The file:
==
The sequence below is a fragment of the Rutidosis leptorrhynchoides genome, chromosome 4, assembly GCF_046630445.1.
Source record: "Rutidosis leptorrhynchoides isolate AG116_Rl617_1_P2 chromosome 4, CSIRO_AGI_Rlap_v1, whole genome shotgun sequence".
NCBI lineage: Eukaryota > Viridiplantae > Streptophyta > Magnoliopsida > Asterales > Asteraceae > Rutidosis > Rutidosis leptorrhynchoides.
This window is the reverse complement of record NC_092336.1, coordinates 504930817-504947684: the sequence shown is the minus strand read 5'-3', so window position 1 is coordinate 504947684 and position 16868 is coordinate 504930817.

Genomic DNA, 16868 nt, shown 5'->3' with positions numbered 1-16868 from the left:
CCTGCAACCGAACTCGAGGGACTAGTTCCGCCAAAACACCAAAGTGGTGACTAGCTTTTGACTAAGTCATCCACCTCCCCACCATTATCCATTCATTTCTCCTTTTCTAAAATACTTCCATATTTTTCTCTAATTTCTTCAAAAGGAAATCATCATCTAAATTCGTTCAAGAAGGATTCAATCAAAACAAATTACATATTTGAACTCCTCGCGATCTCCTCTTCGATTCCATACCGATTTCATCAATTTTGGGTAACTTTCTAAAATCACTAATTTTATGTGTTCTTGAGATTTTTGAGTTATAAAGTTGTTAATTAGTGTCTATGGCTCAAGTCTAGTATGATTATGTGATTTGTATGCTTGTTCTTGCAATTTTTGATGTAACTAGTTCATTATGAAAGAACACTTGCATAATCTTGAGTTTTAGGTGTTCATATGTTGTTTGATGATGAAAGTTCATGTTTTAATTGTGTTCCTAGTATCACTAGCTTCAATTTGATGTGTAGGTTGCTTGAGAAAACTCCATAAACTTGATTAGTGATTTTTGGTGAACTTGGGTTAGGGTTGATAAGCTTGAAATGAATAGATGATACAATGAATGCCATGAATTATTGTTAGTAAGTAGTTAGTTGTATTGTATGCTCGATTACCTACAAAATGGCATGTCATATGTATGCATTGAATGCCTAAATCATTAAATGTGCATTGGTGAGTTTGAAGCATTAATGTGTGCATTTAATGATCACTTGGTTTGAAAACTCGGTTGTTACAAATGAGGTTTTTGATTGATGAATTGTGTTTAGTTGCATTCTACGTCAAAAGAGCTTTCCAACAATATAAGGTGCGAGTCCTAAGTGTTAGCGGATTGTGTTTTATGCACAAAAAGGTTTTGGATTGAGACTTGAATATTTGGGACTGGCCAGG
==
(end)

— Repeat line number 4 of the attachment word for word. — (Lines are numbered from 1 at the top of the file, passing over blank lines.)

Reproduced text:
This window is the reverse complement of record NC_092336.1, coordinates 504930817-504947684: the sequence shown is the minus strand read 5'-3', so window position 1 is coordinate 504947684 and position 16868 is coordinate 504930817.